Poetry Oasis – A dip into Wonder: a toe into Haiku

— Reflections from Moderator, Kitty Jospé

 

Poetry Oasis started its fifth year at Rundel this Fall!  The weekly meeting is free and open to the public.  Each Thursday, we explore poetry by reading aloud poems, and discussing the impact of sounds, arrangement and other craft elements. We examine how words create mood, spike our curiosity, wonder, confirm a certain serendipity — all qualities operative of fine haiku according to Scott Mason, editor of the haiku journal, The Heron’s Nest.

 

Sometimes we look at poems in translation, which reminds us that meaning is not guaranteed by

a dictionary.  In the case of Haiku, it becomes even more complicated to understand the spirit

behind this Japanese form which aims to create an emotional experience through the senses,

in a condensed form which mixes soul and wit.

It isn’t solely a question of 17 syllables of English, arranged on five lines.  Japanese has a different approach to syllable.   It uses craft concepts such as “karumi” (lightness of spirit and touch) and reflects a way of living mindfully, aware of small details, connecting to each moment,

yet knowing it too will pass.  Each haiku seems to delight in surprise and confirm, “It’s amazing

to be alive”.

Just as important as the requirements of concision is the use of a kigo (word which indicates a season) and a kireji (cutting word: what will separate two parts of the haiku:  the “kindling” from the flame.  The effect of reading them together, allows a feeling  to burst into fire !

 

Here is an example:

 

writing table

I watch a spoon

gather the dawn

— Seán MacMathúna

 

You can read it with a pause after “table”.  Who writes what at this table, is not the question…

a haiku is not going to develop a narrative like that.  It suffices that the table is there like

a stage, and the next two lines provide the action where both the implied writer and a reflective

spoon, can gather the dawn.    The mind is a spoon, the haiku is a spoon, transferring a new,

perhaps surprising sense of “spoon” as gatherer and implement that will transport nourishment

to feed us.

 

Cor van den Heuvel, haiku poet, writes:

What distinguishes a haiku is concision, perception and awareness – not a set number of syllables…The poem is refined into a touchstone of suggestiveness. In the mind of an aware reader it opens again into an image that is immediate and palpable, and pulsing with that delight of the senses that carries a conviction of one’s unity with all of existence.

 

For those interested, this article can be helpful:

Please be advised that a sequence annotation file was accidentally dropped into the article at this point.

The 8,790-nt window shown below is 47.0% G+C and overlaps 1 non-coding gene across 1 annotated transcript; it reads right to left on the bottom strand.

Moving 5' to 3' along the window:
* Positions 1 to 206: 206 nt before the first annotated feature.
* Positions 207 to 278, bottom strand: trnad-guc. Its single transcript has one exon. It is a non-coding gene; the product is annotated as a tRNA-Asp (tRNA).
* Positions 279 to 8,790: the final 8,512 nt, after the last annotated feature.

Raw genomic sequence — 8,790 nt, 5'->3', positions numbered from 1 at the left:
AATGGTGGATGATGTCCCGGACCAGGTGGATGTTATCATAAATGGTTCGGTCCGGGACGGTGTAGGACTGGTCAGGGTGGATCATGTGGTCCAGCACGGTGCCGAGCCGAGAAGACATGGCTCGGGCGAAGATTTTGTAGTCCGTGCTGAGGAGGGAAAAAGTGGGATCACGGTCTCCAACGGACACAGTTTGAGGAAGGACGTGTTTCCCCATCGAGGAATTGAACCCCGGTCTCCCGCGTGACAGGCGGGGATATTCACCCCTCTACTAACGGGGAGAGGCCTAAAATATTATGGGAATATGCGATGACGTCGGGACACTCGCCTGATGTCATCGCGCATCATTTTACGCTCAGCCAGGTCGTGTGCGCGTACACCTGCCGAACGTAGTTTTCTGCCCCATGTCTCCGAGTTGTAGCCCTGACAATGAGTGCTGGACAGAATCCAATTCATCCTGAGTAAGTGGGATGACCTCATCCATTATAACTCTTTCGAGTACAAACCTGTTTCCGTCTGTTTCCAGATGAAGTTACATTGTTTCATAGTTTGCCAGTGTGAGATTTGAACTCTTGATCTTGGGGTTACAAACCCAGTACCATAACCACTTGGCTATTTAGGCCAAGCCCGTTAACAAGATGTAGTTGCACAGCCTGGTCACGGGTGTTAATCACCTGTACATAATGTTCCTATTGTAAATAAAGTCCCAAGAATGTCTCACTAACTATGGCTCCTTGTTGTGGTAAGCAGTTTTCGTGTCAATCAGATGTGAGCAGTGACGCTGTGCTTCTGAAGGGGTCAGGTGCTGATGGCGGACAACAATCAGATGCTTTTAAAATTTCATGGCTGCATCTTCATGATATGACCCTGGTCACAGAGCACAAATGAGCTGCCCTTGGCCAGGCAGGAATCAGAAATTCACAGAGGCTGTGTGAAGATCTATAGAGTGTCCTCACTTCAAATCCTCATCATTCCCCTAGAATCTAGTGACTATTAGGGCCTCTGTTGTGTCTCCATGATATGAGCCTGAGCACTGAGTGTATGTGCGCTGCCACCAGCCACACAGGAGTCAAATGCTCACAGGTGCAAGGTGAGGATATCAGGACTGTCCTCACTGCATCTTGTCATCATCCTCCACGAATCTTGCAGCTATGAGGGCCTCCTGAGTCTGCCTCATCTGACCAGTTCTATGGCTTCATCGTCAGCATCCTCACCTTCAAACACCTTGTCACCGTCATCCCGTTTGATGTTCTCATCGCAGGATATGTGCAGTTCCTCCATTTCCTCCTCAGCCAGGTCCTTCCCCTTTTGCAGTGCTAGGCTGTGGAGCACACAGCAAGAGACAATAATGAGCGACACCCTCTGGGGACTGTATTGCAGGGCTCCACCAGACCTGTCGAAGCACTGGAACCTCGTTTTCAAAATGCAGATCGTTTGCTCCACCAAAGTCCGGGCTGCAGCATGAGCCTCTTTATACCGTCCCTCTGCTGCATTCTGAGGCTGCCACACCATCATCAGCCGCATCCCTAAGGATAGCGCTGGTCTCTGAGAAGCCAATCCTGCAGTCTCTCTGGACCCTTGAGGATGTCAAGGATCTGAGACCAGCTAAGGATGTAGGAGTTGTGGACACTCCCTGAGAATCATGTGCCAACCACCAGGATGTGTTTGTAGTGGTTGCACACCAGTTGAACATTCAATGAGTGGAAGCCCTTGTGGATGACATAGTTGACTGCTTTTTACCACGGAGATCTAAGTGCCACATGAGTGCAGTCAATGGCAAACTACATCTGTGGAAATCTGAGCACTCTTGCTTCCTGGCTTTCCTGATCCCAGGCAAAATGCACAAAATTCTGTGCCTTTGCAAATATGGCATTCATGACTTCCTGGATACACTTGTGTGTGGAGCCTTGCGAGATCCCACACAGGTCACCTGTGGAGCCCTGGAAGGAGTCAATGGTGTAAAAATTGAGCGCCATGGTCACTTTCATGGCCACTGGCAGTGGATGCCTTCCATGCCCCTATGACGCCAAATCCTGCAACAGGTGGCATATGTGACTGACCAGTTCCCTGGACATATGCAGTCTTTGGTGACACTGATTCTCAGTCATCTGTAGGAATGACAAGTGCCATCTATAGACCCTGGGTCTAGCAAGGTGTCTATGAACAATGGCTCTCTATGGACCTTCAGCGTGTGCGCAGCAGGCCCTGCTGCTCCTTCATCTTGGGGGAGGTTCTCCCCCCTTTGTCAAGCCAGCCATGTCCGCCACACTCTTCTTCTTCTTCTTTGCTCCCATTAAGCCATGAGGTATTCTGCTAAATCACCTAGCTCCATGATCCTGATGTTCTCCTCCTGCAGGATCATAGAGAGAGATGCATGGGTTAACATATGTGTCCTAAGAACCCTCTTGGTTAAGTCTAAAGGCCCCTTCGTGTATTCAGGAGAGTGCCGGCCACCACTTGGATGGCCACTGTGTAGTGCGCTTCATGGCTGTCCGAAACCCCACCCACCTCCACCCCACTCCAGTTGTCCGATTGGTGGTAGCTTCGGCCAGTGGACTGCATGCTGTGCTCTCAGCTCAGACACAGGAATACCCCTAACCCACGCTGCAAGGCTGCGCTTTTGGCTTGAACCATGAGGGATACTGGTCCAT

http://www.nahaiwrimo.com/home/why-no-5-7-5

 

 

Haiku allows a crossover of senses:

night frost

I can hear the moonlight

creaking in the garden

 

**

KEEP OFF GRASS

the tut tut tut

of a sprinkler head

 

In English, we can play on words that function both as noun and verb:

 

end of summer

the rust on my scissors

smells of marigolds

 

“Smells” as noun belongs to the flowers; as verb, it describes the scent of the rusty scissors after

cutting the flowers.

 

Although some Haiku could be a single line, by using three lines, multiple layers of meaning

are possible.  For example:

 

undone

by another

sunset

 

One could understand : Undone by another sunset. (This could be a good thing, or not; sunset could mean end of the day and the feel of unfinished work; sunset as a pleasant reminder to

stop and admire the beauty.)

OR

Undone.  (however you understand that. Let whatever meaning that evokes then focus on

another sunset.)

OR

Undone by another (again, with multiple possibilities…)

the final word, sunset tells us when.

 

Haiku supplies a thread for the  reader, which promotes a greater sense of engagement with life

and the world around us.

between roots and branches

centuries

and a child’s swing

 

I invite you to further explore the world of haiku in this book edited by Robert Hass.  The Essential Haiku with versions of Matsuo Bashō (1644-1694), Yosa Buson (1716-1783); Kobayashi Issa (1763-1827).  In Hass’ words: we will detect poignant calm and spiritual restlessness in Bashō; a painterly precision and strangeness in Buson; pathos and humor in Issa.

 

 

Poetry Oasis: Unwind at Noontime

Each Thursday at noon, local poet and teacher, Kitty Jospe, selects a variety of poems for the group to read and discuss. Come to the Central Library and experience the magic that happens when we slow down to read poetry out loud in a relaxing setting.  All are invited to join this welcoming group. No poetry background is necessary – only an open mind!

Free and open to the public. Brownbag lunches are welcome. No registration is necessary.

 

 

 

Kitty Jospé, loves facilitating poetry appreciation and collaborations with word, art and music.  After years of teaching French, she turned to English, and received her MFA in creative writing in 2009.

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